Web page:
03/19/2021 United States (International Christian Concern) – The United States launched a small program this week to train Mozambican soldiers as they battle an extremist insurgency building momentum in the northeastern province of Cabo Delgado. The group, referred to locally as Al-Shabab despite not being tied to nearby Somalia’s Al-Shabaab terrorist group, is responsible for at least 2,000 deaths and the displacement of well over 600,000 civilians in the region.
The American training program is limited in size and scope—the New York Times reports that no more than a dozen Army Green Berets will be involved. They are not expected to directly take part in the fighting. This type of capacity-building program is fairly common around the world, particularly among allies in Africa fighting terror groups.
Al-Shabab promotes a radical Islamist agenda hostile to outside influence and seems to have ties with Islamic State (IS). The United States claimed a connection between the two groups just last week, going as far as referring to Al-Shabab as “ISIS-Mozambique” and claiming to have evidence of a direct link between Al-Shabab and IS leadership in Iraq and Syria.
Despite the United States’ official declaration, some analysts contest that Al-Shabab’s connection to IS is debatable. While IS has claimed responsibility for Al-Shabaab activity in the past, it seems to have distanced itself in recent months and has not claimed responsibility for any Mozambican attacks since last fall. And while Al-Shabab does espouse radical Islamist propaganda, the movement seems nearly as tied to economic motives as to ideological ones.
But regardless of the extent to which Al-Shabab is currently affiliated with IS, the threat of Islamist extremism is growing across Africa and includes many groups with clear IS affiliations. From Algeria to Nigeria to Congo and Mozambique, IS has managed to find new footing all across Africa, a continent where economic woes and latent pockets of extremism have created deep-seated tension and instability.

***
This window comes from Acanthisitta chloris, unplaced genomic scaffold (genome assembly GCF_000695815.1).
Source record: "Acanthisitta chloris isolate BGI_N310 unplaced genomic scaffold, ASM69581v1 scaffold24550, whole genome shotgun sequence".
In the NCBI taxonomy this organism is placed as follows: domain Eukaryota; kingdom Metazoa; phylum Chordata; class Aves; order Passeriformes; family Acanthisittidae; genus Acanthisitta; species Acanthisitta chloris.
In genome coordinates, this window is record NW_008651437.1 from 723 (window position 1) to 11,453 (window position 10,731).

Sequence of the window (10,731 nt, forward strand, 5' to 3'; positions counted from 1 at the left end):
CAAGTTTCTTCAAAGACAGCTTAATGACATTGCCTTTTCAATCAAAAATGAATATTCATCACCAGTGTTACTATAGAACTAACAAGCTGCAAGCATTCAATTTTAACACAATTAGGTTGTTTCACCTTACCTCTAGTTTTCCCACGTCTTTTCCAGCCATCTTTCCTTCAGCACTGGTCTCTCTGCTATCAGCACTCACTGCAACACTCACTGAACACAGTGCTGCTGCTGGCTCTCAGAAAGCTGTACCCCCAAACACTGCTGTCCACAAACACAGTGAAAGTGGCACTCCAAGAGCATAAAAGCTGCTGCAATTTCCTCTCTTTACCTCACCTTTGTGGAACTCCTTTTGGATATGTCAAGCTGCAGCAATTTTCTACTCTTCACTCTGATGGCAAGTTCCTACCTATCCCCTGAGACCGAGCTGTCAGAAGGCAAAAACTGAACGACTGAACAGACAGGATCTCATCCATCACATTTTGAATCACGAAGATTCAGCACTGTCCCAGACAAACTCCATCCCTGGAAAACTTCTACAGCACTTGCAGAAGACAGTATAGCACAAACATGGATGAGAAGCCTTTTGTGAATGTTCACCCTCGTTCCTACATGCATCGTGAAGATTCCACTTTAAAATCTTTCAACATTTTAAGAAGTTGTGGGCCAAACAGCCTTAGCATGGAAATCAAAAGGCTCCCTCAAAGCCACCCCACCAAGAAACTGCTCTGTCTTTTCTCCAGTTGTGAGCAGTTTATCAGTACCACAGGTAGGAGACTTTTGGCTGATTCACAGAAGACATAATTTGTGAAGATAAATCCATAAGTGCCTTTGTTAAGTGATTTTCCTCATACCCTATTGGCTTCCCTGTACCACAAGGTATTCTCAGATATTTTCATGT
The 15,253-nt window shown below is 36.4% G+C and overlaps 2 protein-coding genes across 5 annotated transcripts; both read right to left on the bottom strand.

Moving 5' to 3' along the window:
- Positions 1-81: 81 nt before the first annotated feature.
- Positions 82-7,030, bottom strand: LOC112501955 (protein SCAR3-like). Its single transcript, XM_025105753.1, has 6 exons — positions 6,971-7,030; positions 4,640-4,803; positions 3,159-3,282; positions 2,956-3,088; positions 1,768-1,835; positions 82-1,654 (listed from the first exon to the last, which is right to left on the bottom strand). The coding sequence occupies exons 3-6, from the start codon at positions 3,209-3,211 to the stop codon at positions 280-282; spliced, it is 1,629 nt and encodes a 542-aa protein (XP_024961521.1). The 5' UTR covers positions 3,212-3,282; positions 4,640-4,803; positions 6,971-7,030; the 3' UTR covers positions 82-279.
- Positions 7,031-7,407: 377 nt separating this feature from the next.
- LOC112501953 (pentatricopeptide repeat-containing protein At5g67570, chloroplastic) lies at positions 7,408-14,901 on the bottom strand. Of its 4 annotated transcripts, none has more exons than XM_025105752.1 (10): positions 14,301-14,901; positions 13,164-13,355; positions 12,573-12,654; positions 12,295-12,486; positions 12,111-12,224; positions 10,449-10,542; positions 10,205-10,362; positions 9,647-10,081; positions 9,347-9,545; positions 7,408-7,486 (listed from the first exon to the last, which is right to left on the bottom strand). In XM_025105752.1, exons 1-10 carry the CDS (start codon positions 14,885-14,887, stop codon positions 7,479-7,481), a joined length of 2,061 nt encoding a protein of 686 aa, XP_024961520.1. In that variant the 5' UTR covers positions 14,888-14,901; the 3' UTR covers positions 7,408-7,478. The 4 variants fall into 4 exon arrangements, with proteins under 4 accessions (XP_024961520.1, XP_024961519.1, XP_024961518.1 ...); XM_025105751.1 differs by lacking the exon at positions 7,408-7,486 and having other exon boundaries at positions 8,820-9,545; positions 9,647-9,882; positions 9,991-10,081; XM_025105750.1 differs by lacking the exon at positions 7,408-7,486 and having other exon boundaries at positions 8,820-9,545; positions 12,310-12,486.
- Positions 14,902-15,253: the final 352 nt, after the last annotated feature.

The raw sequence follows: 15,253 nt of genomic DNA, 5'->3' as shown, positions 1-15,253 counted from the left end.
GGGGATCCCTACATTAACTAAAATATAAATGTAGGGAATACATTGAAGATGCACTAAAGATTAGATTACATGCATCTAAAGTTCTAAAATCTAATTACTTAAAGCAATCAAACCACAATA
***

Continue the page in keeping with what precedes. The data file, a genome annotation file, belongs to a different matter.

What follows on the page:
In many of these areas, IS affiliates target and persecute Christian communities, including in Nigeria where the Boko Haram terror group has killed tens of thousands and displaced millions. The Nigerian government has struggled to contain Boko Haram, though recent advances have helped to reduce its territory and reduce attacks on Christian villages in the vulnerable Middle Belt region of the country.
Al-Shabab is known to purposely target civilians—a recent report put out by Save the Children, a UK-based NGO, tells of children as young as 11 being beheaded by the group. Other NGOs have issued reports telling of similar attacks on civilians, including assaults on churches and clergy.
The Mozambican government has had little success in its fight against Al-Shabab and it recently came under increased scrutiny after an Amnesty International investigation found evidence that Mozambican soldiers and mercenaries from Dyck Advisory Group (DAG), a South African outfit, had engaged in widespread abuses themselves, possibly amounting to war crimes. Amnesty’s report claims that the army and police engaged in beheadings and that DAG fired indiscriminately at civilians and even dropped hand grenades into crowds from helicopters.
It is vital that the international community push back as IS fights to spread its radically harmful ideology across Africa. Capacity-building programs, like the one being introduced this week in Mozambique, are a vital part of the overall effort to push back against radical Islamism in the continent, but more must be done if the people of Africa are to live peacefully and freely. This includes holding governments to account for their atrocities as well, thereby fostering free and open societies where extremism has less discontent to capitalize on.
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